Fraticelli

Italian: little friars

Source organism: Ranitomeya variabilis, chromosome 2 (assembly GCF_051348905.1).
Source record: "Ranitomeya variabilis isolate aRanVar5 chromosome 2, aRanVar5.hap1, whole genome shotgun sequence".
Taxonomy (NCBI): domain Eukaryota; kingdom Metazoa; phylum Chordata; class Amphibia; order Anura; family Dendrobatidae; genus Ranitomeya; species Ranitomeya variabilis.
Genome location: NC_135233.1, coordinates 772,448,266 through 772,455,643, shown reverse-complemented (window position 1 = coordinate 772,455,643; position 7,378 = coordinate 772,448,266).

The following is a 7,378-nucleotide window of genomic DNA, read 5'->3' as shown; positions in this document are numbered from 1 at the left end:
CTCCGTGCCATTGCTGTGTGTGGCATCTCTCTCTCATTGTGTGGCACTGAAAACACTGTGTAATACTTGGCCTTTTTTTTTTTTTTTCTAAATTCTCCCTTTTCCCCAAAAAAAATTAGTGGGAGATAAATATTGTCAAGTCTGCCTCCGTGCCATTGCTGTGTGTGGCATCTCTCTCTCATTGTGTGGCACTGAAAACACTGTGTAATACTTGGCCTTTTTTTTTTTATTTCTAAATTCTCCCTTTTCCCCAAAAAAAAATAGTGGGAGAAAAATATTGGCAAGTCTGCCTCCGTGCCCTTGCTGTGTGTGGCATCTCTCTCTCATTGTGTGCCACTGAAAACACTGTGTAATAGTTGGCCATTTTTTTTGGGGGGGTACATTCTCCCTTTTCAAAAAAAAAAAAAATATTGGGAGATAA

Among the Italian people, this is a designation of all the members of religious, particularly mendicant, orders founded during the 13th century, e.g., the Franciscans or Friars Minor, and especially solitaries, whether regulating their own lives or observing a definite rule; in church history, it is confined to various heretical sects which separated from the Franciscan Order during the 14th and 15th centuries on account of the disputes concerning poverty. Their early history is bound up with that of the Franciscan Celestines, a group of extreme Spirituals under the leadership of Angelo da Clareno, suppressed by John XXII in 1317. Thereupon, they professed themselves the original Friars Minor, denied the validity of the papal decrees through which, they said, John XXII had forfeited the papacy, and further asserted that all religious and prelates in the state of mortal sin were devoid of sacerdotal powers. They established themselves in southern Italy. They are not to be confounded with the Clareni, also adherents of Angelo, approved as true Franciscans by Pope Sixtus IV, 1474. After Angelo’s death (1337) the Fraticelli split into a number of groups, each with its own doctrines, causing great confusion, mainly in Italy and Sicily. Active measures taken against the sect eventually met with success, largely through the efforts of Saint John Capistran, and, by the end of the 15th century, the Fraticelli were reduced to mere remnants, so crippled as to constitute no real danger to the Church.